Will to Live
When you are healthy and happy, secure and well-fed, you believe you can withstand any hardship. Sacrifice, discomfort, deprivation are all abstract, as they were for me until the end of my life. Before then, I never understood what it meant to have nothing. I never understood starvation or thirst. I never understood the true meaning of “the will to live” until I lost mine.
The deprivation began slowly. Shortages of this or that. We made do, hopeful that things would soon go back to the way they were. But they did not improve. Rather, they got worse. The things we took for granted were no longer available. We had to find other ways to survive. There was no place else to go and no way to get there, and even if there were, we wouldn’t have had the strength. All of us, men, women, and children were starving. We fell sick easily and succumbed to things that would not have killed us if we’d been strong to begin with. Slowly, we dwindled in number. Those who were left were skin and bone. Hollow ghosts of what we once were. Eventually, it became apparent that few, if any of us, would survive. Deliverance, salvation, was never going to come.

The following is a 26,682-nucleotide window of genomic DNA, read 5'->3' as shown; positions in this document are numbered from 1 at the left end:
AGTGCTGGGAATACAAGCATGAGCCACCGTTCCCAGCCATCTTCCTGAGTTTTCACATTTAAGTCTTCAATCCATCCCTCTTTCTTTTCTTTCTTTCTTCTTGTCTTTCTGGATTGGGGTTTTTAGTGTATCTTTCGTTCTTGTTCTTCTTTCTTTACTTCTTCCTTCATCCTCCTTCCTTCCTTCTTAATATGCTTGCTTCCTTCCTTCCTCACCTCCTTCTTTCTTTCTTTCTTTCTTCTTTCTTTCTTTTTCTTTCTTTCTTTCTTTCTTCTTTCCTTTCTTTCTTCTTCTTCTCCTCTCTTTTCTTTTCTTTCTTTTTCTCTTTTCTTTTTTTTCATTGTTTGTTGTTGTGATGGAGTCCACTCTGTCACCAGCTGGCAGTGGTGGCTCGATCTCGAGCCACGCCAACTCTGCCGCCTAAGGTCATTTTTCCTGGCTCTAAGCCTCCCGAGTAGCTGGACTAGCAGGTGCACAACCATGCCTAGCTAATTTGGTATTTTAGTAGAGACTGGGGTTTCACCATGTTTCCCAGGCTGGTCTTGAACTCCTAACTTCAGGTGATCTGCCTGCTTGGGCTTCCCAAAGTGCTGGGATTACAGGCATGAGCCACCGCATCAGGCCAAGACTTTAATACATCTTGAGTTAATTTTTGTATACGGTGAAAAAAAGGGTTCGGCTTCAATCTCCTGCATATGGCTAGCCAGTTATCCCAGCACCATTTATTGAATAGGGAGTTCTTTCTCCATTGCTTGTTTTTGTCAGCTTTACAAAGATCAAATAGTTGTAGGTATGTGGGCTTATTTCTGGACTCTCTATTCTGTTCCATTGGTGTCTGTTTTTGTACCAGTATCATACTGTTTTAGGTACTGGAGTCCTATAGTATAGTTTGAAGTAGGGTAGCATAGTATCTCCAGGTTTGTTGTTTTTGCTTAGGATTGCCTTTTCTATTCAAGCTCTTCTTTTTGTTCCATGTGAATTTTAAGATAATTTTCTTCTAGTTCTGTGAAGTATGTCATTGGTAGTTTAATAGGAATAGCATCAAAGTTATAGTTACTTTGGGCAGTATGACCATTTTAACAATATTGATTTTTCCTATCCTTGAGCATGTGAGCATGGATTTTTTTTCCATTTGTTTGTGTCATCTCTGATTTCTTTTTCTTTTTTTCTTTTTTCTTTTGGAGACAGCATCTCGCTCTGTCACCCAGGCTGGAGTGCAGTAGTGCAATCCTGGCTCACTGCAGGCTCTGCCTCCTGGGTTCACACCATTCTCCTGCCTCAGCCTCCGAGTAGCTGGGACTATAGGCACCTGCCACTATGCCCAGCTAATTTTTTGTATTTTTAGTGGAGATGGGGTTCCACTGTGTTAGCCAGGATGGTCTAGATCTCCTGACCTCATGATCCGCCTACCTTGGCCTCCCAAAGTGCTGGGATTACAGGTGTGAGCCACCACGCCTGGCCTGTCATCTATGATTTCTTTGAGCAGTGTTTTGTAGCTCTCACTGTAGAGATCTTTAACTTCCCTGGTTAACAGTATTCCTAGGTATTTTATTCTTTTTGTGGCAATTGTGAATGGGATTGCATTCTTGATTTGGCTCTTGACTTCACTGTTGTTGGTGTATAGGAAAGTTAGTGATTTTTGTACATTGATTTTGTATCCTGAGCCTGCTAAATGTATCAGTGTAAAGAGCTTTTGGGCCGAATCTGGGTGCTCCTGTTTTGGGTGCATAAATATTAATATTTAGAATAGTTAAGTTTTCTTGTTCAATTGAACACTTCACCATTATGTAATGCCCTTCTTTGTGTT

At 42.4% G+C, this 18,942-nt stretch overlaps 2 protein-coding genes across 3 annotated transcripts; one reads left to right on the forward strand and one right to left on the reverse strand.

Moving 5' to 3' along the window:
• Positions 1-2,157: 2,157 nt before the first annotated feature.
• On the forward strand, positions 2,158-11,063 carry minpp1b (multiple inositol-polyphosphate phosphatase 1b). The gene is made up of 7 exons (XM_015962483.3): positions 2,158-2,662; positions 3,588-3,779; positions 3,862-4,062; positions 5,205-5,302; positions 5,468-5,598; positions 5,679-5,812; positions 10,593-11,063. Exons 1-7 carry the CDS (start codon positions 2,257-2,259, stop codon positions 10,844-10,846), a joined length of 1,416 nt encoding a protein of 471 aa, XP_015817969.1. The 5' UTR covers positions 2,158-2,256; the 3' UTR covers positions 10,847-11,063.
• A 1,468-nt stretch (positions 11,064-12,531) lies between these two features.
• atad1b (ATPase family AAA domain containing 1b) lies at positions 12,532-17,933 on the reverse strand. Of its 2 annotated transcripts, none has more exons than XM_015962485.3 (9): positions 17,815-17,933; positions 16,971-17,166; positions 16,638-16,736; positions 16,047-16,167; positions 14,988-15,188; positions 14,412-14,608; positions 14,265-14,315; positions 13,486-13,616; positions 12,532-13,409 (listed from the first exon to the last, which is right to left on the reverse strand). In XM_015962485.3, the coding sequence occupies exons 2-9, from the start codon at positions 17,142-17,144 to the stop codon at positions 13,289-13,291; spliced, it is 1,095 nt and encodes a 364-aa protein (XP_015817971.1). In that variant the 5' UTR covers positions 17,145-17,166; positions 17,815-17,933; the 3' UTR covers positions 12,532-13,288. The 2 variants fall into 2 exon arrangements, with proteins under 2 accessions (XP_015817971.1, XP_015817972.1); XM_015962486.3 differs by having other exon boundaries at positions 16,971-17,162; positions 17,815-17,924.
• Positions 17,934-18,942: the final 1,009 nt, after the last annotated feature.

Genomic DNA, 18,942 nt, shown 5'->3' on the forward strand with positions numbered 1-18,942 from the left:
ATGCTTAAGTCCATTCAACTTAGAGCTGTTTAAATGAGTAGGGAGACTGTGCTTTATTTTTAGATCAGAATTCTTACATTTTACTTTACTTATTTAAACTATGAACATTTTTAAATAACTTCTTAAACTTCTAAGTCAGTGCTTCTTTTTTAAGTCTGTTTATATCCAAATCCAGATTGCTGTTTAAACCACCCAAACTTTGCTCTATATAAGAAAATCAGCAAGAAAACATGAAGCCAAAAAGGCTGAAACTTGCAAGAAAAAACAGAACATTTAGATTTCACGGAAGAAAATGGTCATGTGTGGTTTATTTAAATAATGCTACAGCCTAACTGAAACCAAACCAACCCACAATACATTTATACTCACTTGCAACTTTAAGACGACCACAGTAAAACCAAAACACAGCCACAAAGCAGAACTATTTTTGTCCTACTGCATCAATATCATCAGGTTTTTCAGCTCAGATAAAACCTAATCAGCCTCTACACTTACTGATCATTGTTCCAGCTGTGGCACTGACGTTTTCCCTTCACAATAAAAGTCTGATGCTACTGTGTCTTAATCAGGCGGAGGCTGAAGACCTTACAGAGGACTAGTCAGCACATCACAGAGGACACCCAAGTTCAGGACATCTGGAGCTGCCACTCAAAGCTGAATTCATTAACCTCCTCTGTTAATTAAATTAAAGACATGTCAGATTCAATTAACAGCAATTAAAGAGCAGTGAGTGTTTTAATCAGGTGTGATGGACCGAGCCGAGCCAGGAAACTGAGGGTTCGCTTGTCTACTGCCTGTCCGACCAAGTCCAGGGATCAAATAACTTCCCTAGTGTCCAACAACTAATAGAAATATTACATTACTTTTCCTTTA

There was no honor, no satisfaction being the last to die. I’d been welcoming the end for a long time. I simply did not have the energy to stay alive.
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